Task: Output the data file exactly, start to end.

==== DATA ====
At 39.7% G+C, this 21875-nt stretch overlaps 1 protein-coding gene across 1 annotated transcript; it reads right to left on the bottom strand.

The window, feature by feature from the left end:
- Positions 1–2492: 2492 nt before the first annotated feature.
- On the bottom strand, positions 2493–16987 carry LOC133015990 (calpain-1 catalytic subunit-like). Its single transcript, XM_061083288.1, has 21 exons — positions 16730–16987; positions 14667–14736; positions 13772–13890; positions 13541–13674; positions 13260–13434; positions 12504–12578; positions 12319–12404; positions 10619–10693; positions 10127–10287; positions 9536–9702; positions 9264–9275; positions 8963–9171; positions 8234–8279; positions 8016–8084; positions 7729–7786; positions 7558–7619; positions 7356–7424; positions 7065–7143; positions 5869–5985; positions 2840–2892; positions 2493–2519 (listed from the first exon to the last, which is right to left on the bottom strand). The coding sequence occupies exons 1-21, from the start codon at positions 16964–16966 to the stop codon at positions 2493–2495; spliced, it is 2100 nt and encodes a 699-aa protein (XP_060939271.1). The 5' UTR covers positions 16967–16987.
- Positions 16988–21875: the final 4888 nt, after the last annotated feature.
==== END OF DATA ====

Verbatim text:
At 39.7% G+C, this 21875-nt stretch overlaps 1 protein-coding gene across 1 annotated transcript; it reads right to left on the bottom strand.

The window, feature by feature from the left end:
- Positions 1–2492: 2492 nt before the first annotated feature.
- On the bottom strand, positions 2493–16987 carry LOC133015990 (calpain-1 catalytic subunit-like). Its single transcript, XM_061083288.1, has 21 exons — positions 16730–16987; positions 14667–14736; positions 13772–13890; positions 13541–13674; positions 13260–13434; positions 12504–12578; positions 12319–12404; positions 10619–10693; positions 10127–10287; positions 9536–9702; positions 9264–9275; positions 8963–9171; positions 8234–8279; positions 8016–8084; positions 7729–7786; positions 7558–7619; positions 7356–7424; positions 7065–7143; positions 5869–5985; positions 2840–2892; positions 2493–2519 (listed from the first exon to the last, which is right to left on the bottom strand). The coding sequence occupies exons 1-21, from the start codon at positions 16964–16966 to the stop codon at positions 2493–2495; spliced, it is 2100 nt and encodes a 699-aa protein (XP_060939271.1). The 5' UTR covers positions 16967–16987.
- Positions 16988–21875: the final 4888 nt, after the last annotated feature.